I would suggest to Rabbi's Levinstein and Ariel et al, that their exhortations to exclude LGBT individuals from serving in the IDF is nothing more than a solution in search of a problem. Rather, their time would (IMHO) be better spent worrying about the wolves in sheep's clothing who are lurking among the leaders and educators they call their colleagues.

 

[Before anyone posts a knee-jerk rant accusing me of insulting the Torah or the Sages of Israel, please don't make me post a list of convicted sexual abusers from among the leaders of our religious community.  That would, indeed, be a hillul hashem (a desecration of G-d's name.]

Posted by David Bogner on July 18, 2016 | Permalink | Comments (6)

Wednesday, July 13, 2016

Sunlight Is The Best Disinfectant

This week the Israeli Knesset passed the NGO Transparency Bill into law, setting off a firestorm of criticism around the world... especially in the US, Europe and, of course, the UN.

This criticism was dutifully reported in the Israel-bashing media with varying degrees of accuracy as to what, exactly the NGO law is.

For those who are unfamiliar with the new Law, here are the main points (Don't thank me... I'm a giver):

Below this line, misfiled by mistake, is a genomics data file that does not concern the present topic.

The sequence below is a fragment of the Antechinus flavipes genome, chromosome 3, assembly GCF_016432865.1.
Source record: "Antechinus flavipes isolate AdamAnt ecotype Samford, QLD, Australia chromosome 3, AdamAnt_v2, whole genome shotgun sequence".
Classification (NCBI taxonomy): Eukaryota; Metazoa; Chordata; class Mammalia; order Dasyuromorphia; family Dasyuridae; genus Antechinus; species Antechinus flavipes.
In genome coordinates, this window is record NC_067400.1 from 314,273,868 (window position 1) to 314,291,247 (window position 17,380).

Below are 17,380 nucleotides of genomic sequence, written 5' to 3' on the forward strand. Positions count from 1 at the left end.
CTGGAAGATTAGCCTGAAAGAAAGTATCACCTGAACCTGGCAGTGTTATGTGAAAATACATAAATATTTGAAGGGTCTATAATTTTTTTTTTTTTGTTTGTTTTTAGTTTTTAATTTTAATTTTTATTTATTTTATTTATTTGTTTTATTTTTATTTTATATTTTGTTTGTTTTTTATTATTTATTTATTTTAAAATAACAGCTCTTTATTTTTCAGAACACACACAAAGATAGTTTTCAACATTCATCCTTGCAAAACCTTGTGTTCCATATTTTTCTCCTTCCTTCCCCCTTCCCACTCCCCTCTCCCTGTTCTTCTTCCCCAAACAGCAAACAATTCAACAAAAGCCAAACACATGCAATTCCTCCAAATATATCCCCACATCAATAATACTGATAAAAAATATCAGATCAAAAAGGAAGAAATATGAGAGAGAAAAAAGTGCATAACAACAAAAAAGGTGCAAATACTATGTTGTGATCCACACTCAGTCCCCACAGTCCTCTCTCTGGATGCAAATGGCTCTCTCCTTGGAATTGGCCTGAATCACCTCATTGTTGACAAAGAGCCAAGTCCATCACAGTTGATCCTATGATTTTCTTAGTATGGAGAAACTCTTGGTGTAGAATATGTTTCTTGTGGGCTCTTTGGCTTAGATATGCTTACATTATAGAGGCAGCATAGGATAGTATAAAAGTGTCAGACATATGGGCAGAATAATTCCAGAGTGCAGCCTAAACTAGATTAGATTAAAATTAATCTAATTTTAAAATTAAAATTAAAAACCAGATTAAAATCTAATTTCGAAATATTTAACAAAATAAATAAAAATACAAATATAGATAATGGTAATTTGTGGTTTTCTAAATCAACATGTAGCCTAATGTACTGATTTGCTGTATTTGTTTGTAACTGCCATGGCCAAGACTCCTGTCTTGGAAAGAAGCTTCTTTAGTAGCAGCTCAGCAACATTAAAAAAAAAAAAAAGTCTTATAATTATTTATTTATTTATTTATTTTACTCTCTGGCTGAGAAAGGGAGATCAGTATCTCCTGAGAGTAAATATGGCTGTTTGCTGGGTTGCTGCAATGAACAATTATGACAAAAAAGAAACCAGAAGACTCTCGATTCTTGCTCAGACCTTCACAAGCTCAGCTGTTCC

• NGOs (Non-Governmental Organizations) that receive more than 50% of their income from foreign governments must report this fact each year to the NGO Registrar in the Justice Ministry, which will publish a list of said NGOs.
  • NGOs that receive more than 50% of their income from foreign governments must note this fact on their websites for the rest of the year.
  • NGOs that receive more than 50% of their income from foreign governments must note this fact on any publications related to the NGO’s advocacy that are readily available to the public, as well as in their communications with public servants and elected officials.
  • NGOs that receive more than 50% of their income from foreign governments  are required to inform the chair of a Knesset committee that they are on the list whenever they appear before said committee

No, nobody has to wear badges (Badges?! We don't need no stinkin' badges!!!), nobody is being silenced, and certainly nobody is being shut down.  Everyone simply has to declare (i.e. be transparent) about foreign governmental financing in excess of half their annual budget.